LAUREL COUNTY, Ky. (FOX 56/WKYT) – A Canadian organization started the hand signals a North Carolina teen was using before she was rescued in Laurel County.

Deputies said someone called 911 saying they saw a girl giving the signal as the car she was in drove down I-75 south Thursday afternoon. The caller stayed on with dispatchers as they followed the car and approached the London exit where deputies stopped the car.

The Canadian Women’s Foundation launched “the Signal for Help” campaign in April of last year amid a spike in cases of domestic violence. They were hopeful the campaign would be successful, and in the days since our first story about it aired, the interest and education behind the signals have surged.

“It really speaks to the power of this signal and the idea that we need to have something to help us make sure that people are safe,” said Andrea Gunraj with the Canadian Women’s Foundation.

The foundation is credited for launching the signal for help. The video spread to TikTok which is where deputies said the teen saw it.

“What is so wonderful is seeing people respond to it, know it, share it, want to learn more. It speaks to me that we know this violence is happening,” Gunraj said.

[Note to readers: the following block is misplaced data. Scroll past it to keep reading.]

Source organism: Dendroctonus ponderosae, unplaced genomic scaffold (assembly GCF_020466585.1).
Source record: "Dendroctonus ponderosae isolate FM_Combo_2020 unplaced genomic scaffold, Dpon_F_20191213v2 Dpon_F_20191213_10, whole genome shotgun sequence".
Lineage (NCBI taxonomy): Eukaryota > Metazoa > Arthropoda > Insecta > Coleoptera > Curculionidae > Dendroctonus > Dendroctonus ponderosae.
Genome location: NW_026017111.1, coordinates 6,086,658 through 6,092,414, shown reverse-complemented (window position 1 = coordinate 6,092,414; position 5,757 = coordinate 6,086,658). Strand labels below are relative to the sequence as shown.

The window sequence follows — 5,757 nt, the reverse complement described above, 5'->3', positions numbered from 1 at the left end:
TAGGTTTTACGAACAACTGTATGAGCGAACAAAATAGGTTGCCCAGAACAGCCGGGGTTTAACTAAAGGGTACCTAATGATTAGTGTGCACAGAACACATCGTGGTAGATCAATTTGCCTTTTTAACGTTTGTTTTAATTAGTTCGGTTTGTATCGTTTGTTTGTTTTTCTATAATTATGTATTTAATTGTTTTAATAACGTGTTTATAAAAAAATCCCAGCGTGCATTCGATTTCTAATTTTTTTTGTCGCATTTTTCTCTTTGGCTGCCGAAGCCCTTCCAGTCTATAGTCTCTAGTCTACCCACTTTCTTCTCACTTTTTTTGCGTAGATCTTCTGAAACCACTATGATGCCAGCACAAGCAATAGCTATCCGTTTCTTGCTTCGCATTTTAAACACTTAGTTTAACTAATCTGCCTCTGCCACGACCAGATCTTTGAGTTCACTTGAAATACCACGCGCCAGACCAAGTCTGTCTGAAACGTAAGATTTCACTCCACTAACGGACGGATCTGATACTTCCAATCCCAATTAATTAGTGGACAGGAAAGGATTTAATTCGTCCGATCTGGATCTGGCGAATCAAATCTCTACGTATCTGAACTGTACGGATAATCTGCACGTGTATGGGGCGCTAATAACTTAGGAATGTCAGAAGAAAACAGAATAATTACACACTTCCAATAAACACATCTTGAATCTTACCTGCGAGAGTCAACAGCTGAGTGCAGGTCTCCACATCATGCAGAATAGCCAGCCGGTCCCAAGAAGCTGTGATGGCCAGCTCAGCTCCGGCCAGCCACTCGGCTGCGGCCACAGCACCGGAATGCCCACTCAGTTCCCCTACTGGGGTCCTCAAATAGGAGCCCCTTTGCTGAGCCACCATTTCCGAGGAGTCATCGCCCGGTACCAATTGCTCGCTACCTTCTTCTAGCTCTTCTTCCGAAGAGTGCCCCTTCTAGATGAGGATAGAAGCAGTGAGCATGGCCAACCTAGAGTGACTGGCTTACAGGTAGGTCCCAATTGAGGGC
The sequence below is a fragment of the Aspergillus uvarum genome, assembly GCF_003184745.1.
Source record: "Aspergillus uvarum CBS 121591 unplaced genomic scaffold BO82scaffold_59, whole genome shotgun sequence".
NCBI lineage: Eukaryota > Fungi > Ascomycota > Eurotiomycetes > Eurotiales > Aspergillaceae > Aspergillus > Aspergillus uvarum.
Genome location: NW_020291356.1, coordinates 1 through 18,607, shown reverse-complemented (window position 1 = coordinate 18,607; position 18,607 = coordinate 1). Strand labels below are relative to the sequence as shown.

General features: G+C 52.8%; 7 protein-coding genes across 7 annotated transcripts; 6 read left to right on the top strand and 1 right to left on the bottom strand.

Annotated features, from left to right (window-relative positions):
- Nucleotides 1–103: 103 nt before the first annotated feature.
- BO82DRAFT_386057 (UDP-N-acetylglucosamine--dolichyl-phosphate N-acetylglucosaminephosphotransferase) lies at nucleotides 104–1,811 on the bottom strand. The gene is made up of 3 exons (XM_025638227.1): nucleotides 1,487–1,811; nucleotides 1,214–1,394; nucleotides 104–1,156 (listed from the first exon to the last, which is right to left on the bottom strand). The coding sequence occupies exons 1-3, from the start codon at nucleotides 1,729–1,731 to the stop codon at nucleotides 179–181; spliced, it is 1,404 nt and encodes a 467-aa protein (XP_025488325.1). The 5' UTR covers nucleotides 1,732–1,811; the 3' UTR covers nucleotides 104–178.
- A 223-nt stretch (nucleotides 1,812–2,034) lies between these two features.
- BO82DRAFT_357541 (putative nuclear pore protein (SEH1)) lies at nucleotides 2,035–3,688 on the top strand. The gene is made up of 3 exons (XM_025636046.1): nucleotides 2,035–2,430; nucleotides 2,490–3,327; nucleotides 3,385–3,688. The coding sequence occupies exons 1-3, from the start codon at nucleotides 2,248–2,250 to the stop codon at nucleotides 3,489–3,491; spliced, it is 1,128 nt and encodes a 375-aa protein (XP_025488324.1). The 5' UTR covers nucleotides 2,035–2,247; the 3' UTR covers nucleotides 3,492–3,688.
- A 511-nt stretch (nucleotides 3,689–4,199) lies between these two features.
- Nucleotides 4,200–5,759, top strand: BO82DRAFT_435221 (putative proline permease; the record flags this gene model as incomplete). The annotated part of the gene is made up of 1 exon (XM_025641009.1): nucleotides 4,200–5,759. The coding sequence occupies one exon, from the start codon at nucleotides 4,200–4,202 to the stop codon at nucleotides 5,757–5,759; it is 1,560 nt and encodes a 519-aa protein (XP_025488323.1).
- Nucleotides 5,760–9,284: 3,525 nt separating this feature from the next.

The foundation said they’ve gotten many requests to talk about their mission and the hand signal.

“I’m really glad to see the positive response. I think we have to make sure that it’s not just in this moment when we’re talking about this particular story, but we actually make it broader, and we speak about it into the future,” Gunraj said.

But now that the signal is so well known, does this mean there has to be a new one? The foundation said not necessarily because they’re able to have broader conversations about noticing different signs of help.

You might just see somebody be uncomfortable or look silenced or look upset. Maybe hint at things but not be able to say, “I’m being hurt right now,” or “I’m scared right now,” but you can sense it.

Andrea Gunraj with the Canadian Women’s Foundation

We spoke on the phone to David Isaacs Monday night, the man who made the 911 call. He’s from Berea.

Isaacs said while he didn’t immediately know what the hand signals meant, he knew the girl was in trouble because it looked like she was mouthing, “help me.” He said he’s not the hero in the situation and credits the deputies who responded.

The Canadian Women’s Foundation is working on a signal response guide for later this month with examples of signs and signals.